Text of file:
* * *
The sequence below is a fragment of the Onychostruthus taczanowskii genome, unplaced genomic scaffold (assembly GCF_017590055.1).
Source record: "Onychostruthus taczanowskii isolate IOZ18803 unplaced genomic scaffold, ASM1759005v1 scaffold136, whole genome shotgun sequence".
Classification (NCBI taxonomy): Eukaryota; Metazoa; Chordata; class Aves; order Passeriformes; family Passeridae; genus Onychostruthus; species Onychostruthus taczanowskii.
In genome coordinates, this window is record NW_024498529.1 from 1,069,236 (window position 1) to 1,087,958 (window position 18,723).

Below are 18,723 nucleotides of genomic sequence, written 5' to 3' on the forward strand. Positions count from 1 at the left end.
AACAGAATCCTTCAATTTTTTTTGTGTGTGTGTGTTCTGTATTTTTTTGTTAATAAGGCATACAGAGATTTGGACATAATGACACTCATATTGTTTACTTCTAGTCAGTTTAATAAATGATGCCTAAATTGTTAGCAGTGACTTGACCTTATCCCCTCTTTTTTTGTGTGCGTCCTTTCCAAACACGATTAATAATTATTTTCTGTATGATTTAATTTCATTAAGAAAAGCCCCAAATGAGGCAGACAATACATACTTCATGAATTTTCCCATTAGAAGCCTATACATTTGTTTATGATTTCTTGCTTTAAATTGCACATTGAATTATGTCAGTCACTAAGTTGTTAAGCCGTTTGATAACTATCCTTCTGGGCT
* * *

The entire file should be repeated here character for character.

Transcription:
The sequence below is a fragment of the Onychostruthus taczanowskii genome, unplaced genomic scaffold (assembly GCF_017590055.1).
Source record: "Onychostruthus taczanowskii isolate IOZ18803 unplaced genomic scaffold, ASM1759005v1 scaffold136, whole genome shotgun sequence".
Classification (NCBI taxonomy): Eukaryota; Metazoa; Chordata; class Aves; order Passeriformes; family Passeridae; genus Onychostruthus; species Onychostruthus taczanowskii.
In genome coordinates, this window is record NW_024498529.1 from 1,069,236 (window position 1) to 1,087,958 (window position 18,723).

Below are 18,723 nucleotides of genomic sequence, written 5' to 3' on the forward strand. Positions count from 1 at the left end.
AACAGAATCCTTCAATTTTTTTTGTGTGTGTGTGTTCTGTATTTTTTTGTTAATAAGGCATACAGAGATTTGGACATAATGACACTCATATTGTTTACTTCTAGTCAGTTTAATAAATGATGCCTAAATTGTTAGCAGTGACTTGACCTTATCCCCTCTTTTTTTGTGTGCGTCCTTTCCAAACACGATTAATAATTATTTTCTGTATGATTTAATTTCATTAAGAAAAGCCCCAAATGAGGCAGACAATACATACTTCATGAATTTTCCCATTAGAAGCCTATACATTTGTTTATGATTTCTTGCTTTAAATTGCACATTGAATTATGTCAGTCACTAAGTTGTTAAGCCGTTTGATAACTATCCTTCTGGGCT